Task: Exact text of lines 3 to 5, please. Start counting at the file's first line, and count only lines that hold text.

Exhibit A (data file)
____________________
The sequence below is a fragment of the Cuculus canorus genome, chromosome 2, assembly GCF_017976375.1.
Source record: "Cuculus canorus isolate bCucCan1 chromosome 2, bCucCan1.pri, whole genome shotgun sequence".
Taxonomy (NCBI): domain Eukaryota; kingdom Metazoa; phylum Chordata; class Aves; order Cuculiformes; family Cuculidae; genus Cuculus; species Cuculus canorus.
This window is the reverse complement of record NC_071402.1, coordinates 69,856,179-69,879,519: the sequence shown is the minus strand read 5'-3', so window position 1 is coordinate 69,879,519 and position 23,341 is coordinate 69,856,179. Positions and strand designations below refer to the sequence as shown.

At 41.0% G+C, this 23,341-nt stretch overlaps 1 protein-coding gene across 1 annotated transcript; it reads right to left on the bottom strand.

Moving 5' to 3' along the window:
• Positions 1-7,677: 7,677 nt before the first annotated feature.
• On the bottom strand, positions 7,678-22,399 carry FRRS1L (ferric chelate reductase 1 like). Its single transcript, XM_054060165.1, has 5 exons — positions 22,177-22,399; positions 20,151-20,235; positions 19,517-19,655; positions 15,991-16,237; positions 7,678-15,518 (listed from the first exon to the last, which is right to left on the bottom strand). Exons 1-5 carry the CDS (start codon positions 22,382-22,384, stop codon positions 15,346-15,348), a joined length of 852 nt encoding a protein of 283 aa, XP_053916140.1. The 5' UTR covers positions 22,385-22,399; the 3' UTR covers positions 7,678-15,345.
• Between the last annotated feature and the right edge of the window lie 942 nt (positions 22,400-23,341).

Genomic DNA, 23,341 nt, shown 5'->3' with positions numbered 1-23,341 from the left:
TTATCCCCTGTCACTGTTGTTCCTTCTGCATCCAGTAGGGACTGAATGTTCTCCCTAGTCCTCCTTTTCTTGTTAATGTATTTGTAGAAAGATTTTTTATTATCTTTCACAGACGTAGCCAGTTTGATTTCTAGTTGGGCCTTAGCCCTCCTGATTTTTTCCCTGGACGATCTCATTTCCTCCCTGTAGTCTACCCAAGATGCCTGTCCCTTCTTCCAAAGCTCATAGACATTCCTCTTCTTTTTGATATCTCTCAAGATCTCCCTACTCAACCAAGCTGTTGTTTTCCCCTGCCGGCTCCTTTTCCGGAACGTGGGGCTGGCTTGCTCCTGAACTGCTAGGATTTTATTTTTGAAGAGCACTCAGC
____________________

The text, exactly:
Taxonomy (NCBI): domain Eukaryota; kingdom Metazoa; phylum Chordata; class Aves; order Cuculiformes; family Cuculidae; genus Cuculus; species Cuculus canorus.
This window is the reverse complement of record NC_071402.1, coordinates 69,856,179-69,879,519: the sequence shown is the minus strand read 5'-3', so window position 1 is coordinate 69,879,519 and position 23,341 is coordinate 69,856,179. Positions and strand designations below refer to the sequence as shown.

At 41.0% G+C, this 23,341-nt stretch overlaps 1 protein-coding gene across 1 annotated transcript; it reads right to left on the bottom strand.